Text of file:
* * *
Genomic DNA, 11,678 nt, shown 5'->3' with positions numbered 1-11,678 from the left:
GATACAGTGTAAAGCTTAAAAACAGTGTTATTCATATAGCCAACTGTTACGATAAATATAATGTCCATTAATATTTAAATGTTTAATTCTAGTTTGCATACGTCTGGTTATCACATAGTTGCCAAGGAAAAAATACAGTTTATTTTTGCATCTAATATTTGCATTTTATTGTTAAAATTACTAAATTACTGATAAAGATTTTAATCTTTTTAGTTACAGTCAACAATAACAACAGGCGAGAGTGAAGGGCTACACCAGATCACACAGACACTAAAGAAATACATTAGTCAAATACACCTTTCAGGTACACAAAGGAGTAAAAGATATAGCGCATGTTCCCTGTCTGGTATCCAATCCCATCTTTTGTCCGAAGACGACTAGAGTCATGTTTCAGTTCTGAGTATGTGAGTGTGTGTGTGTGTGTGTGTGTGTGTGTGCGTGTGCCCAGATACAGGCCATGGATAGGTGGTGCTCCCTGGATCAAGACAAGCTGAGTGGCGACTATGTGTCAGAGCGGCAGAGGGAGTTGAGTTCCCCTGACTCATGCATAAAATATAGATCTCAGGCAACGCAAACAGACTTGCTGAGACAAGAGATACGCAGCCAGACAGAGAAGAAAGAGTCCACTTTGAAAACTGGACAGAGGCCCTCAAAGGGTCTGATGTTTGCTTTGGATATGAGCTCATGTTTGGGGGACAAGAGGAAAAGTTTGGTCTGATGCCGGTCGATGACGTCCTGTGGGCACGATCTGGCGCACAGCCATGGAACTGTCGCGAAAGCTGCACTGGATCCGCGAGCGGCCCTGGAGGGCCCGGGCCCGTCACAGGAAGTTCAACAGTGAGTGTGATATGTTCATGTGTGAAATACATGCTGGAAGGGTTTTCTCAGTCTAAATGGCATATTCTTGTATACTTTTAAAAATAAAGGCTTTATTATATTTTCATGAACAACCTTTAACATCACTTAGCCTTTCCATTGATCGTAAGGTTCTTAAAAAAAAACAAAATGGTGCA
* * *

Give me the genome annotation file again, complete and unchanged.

Genomic DNA, 11,678 nt, shown 5'->3' with positions numbered 1-11,678 from the left:
GATACAGTGTAAAGCTTAAAAACAGTGTTATTCATATAGCCAACTGTTACGATAAATATAATGTCCATTAATATTTAAATGTTTAATTCTAGTTTGCATACGTCTGGTTATCACATAGTTGCCAAGGAAAAAATACAGTTTATTTTTGCATCTAATATTTGCATTTTATTGTTAAAATTACTAAATTACTGATAAAGATTTTAATCTTTTTAGTTACAGTCAACAATAACAACAGGCGAGAGTGAAGGGCTACACCAGATCACACAGACACTAAAGAAATACATTAGTCAAATACACCTTTCAGGTACACAAAGGAGTAAAAGATATAGCGCATGTTCCCTGTCTGGTATCCAATCCCATCTTTTGTCCGAAGACGACTAGAGTCATGTTTCAGTTCTGAGTATGTGAGTGTGTGTGTGTGTGTGTGTGTGTGTGTGCGTGTGCCCAGATACAGGCCATGGATAGGTGGTGCTCCCTGGATCAAGACAAGCTGAGTGGCGACTATGTGTCAGAGCGGCAGAGGGAGTTGAGTTCCCCTGACTCATGCATAAAATATAGATCTCAGGCAACGCAAACAGACTTGCTGAGACAAGAGATACGCAGCCAGACAGAGAAGAAAGAGTCCACTTTGAAAACTGGACAGAGGCCCTCAAAGGGTCTGATGTTTGCTTTGGATATGAGCTCATGTTTGGGGGACAAGAGGAAAAGTTTGGTCTGATGCCGGTCGATGACGTCCTGTGGGCACGATCTGGCGCACAGCCATGGAACTGTCGCGAAAGCTGCACTGGATCCGCGAGCGGCCCTGGAGGGCCCGGGCCCGTCACAGGAAGTTCAACAGTGAGTGTGATATGTTCATGTGTGAAATACATGCTGGAAGGGTTTTCTCAGTCTAAATGGCATATTCTTGTATACTTTTAAAAATAAAGGCTTTATTATATTTTCATGAACAACCTTTAACATCACTTAGCCTTTCCATTGATCGTAAGGTTCTTAAAAAAAAACAAAATGGTGCA